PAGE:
2. How long can an employee self-certify they are sick?

For the first 7 days of a sickness absence, employees can self-certify. For absences lasting more than 7 days, you can ask to see a fit note from a doctor or a hospital.

3. Can we see employee medical information?

If you need to see employee medical information you can:

  • Write to their GP to ask for a medical report on the employee’s condition. However, you will need the employee’s consent for the GP to share that report with you refer the employee for an occupational health assessment and read the report that follows.
  • Ask the employee to undergo a medical examination.

4. How much is Statutory Sick Pay?

£99.35 per week. Statutory Sick Pay is:

  • Payable for up to 28 weeks.
  • Payable from day 4 of the sickness. You don’t have to pay Statutory Sick Pay for the first 3 days of sickness absence, except when it’s for self-isolation for COVID-19.
  • Paid in the same way as normal wages.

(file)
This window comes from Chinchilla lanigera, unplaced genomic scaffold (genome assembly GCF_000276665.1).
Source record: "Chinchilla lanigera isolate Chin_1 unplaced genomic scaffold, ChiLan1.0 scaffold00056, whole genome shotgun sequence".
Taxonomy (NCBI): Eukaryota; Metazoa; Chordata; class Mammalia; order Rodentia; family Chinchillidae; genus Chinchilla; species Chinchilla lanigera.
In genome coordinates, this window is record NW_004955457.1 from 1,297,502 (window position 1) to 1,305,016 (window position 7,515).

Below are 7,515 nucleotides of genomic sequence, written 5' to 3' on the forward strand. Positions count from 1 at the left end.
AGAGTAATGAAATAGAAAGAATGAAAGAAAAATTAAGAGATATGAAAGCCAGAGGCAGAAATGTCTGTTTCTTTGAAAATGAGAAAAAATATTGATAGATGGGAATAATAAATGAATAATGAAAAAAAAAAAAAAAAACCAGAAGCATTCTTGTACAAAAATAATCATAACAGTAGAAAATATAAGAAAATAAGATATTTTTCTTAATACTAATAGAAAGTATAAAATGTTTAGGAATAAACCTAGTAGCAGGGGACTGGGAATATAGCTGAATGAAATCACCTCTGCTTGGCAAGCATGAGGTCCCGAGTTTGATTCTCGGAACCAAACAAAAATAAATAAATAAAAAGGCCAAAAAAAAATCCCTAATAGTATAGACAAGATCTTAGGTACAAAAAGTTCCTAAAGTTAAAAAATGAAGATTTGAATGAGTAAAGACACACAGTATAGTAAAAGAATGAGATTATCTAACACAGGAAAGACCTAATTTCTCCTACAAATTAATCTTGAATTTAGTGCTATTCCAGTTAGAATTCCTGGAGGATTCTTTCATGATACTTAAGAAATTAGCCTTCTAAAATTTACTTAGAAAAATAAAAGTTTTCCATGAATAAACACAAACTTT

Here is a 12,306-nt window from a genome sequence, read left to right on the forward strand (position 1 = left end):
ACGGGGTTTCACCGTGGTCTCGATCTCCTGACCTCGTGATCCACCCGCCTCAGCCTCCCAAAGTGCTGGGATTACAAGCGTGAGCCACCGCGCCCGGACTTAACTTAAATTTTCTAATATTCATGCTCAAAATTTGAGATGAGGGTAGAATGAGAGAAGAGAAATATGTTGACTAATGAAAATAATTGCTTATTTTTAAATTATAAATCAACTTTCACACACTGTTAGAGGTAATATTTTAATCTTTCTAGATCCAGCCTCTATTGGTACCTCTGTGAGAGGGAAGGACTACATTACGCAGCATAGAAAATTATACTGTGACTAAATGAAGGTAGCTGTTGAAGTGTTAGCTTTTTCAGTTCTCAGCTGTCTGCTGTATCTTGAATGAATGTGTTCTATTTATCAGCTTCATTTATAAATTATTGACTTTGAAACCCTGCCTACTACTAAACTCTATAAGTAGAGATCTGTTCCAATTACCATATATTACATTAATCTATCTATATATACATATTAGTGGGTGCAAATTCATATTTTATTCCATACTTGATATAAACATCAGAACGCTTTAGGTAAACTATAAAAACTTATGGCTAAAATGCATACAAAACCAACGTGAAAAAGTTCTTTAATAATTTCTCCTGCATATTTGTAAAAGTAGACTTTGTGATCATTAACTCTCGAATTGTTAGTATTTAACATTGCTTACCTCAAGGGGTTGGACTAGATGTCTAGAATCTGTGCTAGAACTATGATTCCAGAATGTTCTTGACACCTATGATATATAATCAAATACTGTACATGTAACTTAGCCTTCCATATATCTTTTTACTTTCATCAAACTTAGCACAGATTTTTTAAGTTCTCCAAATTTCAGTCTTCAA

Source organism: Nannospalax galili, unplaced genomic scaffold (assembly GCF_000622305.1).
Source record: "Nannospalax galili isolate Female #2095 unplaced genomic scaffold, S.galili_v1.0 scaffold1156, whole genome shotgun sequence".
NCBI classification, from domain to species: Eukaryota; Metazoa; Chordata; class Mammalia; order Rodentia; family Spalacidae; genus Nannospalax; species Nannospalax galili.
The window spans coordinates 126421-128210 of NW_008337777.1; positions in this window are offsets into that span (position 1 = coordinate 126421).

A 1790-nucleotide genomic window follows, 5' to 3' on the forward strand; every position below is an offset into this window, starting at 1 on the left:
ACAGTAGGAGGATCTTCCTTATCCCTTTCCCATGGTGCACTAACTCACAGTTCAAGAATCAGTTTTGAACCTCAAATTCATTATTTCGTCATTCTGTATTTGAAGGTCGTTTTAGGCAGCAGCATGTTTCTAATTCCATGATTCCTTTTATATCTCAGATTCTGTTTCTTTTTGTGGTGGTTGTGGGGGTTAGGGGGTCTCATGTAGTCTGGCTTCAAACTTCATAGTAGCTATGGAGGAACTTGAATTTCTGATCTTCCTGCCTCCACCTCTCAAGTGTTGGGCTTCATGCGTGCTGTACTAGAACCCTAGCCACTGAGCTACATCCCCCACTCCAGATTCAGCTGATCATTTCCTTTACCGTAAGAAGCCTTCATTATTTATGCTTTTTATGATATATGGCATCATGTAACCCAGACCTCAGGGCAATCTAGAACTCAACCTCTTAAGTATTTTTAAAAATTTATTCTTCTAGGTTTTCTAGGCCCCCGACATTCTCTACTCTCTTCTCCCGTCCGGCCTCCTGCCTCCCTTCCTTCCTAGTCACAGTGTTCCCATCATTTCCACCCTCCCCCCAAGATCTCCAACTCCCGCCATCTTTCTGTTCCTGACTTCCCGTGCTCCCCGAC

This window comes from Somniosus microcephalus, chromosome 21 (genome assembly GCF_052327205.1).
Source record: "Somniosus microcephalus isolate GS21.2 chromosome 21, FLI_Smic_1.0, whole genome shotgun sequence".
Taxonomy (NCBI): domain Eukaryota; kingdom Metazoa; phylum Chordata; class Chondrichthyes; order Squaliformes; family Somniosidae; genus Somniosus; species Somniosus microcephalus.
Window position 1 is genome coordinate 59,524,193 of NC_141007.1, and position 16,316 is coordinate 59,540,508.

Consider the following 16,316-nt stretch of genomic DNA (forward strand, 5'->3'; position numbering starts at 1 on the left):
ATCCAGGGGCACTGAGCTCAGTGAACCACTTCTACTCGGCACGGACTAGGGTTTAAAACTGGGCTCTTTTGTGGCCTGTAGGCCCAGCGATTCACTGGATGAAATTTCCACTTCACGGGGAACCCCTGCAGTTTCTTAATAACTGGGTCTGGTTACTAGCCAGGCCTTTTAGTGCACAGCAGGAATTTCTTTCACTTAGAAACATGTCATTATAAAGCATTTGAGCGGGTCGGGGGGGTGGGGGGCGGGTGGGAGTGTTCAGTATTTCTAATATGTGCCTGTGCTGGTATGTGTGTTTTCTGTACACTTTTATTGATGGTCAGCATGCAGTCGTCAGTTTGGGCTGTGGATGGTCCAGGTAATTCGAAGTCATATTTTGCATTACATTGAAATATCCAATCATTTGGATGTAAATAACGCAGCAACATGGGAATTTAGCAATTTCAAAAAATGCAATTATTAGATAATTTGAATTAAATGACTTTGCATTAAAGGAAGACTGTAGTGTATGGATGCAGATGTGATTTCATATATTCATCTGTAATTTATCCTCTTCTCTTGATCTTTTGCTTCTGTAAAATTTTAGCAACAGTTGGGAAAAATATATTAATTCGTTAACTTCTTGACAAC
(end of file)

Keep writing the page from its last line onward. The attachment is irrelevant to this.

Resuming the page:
• However, if an employee is sick you can choose to pay them their full salary. Statutory Sick Pay is mandatory, but contractual sick pay is an option.

5. What if an employee disagrees with a fit note that says they can work?

You should meet with the employee and:

  • Find out why the employee thinks they are unable to return to work. Be tactful and sympathetic. The employee may have a genuine reason for their belief.
  • Explain what support the company can offer to help the employee return to work
  • Explain the impact being off work sick will have on their pay. Will statutory or contractual sick pay apply?

You may need to consider action under the company disciplinary procedure if:

  • You have made every reasonable effort to support the employee’s return.